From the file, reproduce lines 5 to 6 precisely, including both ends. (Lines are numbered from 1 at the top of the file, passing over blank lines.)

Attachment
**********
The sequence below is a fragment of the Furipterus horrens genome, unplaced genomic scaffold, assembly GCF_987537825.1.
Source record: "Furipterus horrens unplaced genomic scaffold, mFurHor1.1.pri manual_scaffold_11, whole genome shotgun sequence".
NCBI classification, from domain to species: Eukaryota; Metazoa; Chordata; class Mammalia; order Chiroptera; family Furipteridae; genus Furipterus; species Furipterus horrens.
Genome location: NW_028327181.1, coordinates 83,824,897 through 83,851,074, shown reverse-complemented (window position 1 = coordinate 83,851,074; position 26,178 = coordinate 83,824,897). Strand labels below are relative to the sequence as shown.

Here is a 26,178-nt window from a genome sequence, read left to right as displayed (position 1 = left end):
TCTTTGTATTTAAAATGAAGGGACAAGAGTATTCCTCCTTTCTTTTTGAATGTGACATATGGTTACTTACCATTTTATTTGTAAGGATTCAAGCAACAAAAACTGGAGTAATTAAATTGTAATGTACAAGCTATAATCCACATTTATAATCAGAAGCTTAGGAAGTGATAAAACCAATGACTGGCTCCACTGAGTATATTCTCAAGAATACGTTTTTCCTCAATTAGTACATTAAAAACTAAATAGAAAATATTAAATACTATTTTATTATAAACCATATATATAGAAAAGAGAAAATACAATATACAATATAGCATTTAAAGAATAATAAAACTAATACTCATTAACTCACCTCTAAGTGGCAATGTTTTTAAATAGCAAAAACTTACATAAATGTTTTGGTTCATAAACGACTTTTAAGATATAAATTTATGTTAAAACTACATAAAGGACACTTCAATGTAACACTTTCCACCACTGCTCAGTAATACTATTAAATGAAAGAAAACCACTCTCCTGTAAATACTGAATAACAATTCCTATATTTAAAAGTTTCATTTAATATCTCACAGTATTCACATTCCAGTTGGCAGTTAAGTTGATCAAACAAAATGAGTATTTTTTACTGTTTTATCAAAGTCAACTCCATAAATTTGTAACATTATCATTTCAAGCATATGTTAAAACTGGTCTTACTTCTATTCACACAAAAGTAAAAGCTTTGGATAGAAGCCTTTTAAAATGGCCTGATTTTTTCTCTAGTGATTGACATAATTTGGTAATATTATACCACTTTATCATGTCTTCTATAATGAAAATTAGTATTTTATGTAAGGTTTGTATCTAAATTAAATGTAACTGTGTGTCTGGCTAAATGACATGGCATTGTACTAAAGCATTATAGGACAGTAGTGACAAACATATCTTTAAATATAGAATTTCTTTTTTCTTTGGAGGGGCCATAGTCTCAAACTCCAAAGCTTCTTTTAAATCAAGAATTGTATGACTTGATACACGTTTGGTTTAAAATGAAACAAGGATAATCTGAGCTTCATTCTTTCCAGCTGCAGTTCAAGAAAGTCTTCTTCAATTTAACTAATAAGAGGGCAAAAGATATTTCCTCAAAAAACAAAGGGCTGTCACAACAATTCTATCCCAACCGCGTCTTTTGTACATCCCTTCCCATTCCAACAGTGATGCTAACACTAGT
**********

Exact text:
Here is a 26,178-nt window from a genome sequence, read left to right as displayed (position 1 = left end):
TCTTTGTATTTAAAATGAAGGGACAAGAGTATTCCTCCTTTCTTTTTGAATGTGACATATGGTTACTTACCATTTTATTTGTAAGGATTCAAGCAACAAAAACTGGAGTAATTAAATTGTAATGTACAAGCTATAATCCACATTTATAATCAGAAGCTTAGGAAGTGATAAAACCAATGACTGGCTCCACTGAGTATATTCTCAAGAATACGTTTTTCCTCAATTAGTACATTAAAAACTAAATAGAAAATATTAAATACTATTTTATTATAAACCATATATATAGAAAAGAGAAAATACAATATACAATATAGCATTTAAAGAATAATAAAACTAATACTCATTAACTCACCTCTAAGTGGCAATGTTTTTAAATAGCAAAAACTTACATAAATGTTTTGGTTCATAAACGACTTTTAAGATATAAATTTATGTTAAAACTACATAAAGGACACTTCAATGTAACACTTTCCACCACTGCTCAGTAATACTATTAAATGAAAGAAAACCACTCTCCTGTAAATACTGAATAACAATTCCTATATTTAAAAGTTTCATTTAATATCTCACAGTATTCACATTCCAGTTGGCAGTTAAGTTGATCAAACAAAATGAGTATTTTTTACTGTTTTATCAAAGTCAACTCCATAAATTTGTAACATTATCATTTCAAGCATATGTTAAAACTGGTCTTACTTCTATTCACACAAAAGTAAAAGCTTTGGATAGAAGCCTTTTAAAATGGCCTGATTTTTTCTCTAGTGATTGACATAATTTGGTAATATTATACCACTTTATCATGTCTTCTATAATGAAAATTAGTATTTTATGTAAGGTTTGTATCTAAATTAAATGTAACTGTGTGTCTGGCTAAATGACATGGCATTGTACTAAAGCATTATAGGACAGTAGTGACAAACATATCTTTAAATATAGAATTTCTTTTTTCTTTGGAGGGGCCATAGTCTCAAACTCCAAAGCTTCTTTTAAATCAAGAATTGTATGACTTGATACACGTTTGGTTTAAAATGAAACAAGGATAATCTGAGCTTCATTCTTTCCAGCTGCAGTTCAAGAAAGTCTTCTTCAATTTAACTAATAAGAGGGCAAAAGATATTTCCTCAAAAAACAAAGGGCTGTCACAACAATTCTATCCCAACCGCGTCTTTTGTACATCCCTTCCCATTCCAACAGTGATGCTAACACTAGT